Men Teaching Men To Be Better Husbands And Dads

An experimental program in Rwanda tried to teach men to do more chores, listen to their wife instead of bossing her around and get involved in raising the kids. Did it work?
Jean Marie Rukundo and his wife, Theodosie Uwambajimana, with their 2-year-old daughter. They've nicknamed her "Rwamerc," the acronym for a resource center in Rwanda that taught Rukundo how to step up his game as a spouse and father. When he came with his wife to the delivery room for the child, she says that "touched my heart." Source: Amy Yee/NPR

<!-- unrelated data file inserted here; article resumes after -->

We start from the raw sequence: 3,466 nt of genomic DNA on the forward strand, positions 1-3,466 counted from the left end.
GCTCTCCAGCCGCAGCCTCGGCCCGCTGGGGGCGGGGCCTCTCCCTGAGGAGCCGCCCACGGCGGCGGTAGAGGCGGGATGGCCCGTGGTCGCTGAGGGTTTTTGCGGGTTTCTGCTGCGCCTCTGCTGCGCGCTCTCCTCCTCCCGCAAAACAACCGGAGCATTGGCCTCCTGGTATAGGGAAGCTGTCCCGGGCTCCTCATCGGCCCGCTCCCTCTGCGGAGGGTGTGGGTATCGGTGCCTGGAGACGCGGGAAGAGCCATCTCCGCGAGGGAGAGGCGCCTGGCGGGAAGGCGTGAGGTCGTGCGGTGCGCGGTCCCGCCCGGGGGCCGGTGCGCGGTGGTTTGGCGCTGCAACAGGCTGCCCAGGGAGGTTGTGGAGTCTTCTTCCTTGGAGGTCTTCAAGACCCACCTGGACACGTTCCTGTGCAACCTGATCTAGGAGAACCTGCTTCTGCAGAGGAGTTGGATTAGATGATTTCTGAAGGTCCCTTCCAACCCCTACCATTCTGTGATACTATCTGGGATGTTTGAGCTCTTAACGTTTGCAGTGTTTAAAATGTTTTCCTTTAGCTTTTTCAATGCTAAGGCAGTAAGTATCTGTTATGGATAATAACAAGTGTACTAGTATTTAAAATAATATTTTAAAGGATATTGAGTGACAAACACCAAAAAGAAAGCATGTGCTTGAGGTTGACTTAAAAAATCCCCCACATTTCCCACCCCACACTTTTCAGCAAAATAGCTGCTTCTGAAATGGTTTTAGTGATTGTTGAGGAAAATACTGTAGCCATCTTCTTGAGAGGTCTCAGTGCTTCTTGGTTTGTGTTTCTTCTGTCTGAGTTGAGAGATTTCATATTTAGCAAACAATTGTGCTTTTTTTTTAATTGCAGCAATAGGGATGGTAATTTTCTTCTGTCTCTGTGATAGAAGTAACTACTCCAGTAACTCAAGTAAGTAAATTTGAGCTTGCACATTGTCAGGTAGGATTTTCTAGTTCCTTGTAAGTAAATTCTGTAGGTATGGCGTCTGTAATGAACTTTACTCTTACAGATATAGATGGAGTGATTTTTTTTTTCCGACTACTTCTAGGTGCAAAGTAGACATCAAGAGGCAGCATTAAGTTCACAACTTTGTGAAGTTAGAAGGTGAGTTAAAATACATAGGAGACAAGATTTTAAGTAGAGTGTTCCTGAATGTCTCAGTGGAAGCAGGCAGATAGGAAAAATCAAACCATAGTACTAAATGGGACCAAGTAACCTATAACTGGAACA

Jean Marie Rukundo did not accompany his wife to the clinic the first two times she gave birth. Here in rural Rwanda, that was considered the duty of another woman, like her sister. His main job was farming — though his wife farmed too. After work, Rukondo used to leave his hoe with her and then go play cards with men in the village. Meanwhile, his wife went home from the fields, gathered firewood and water, prepared dinner, cleaned dishes and cared for their children.

But these days Rukondo helps his wife. He cooks, washes clothes and dishes and looks after their toddler. He considers her opinions on financial decisions like selling a goat; he never

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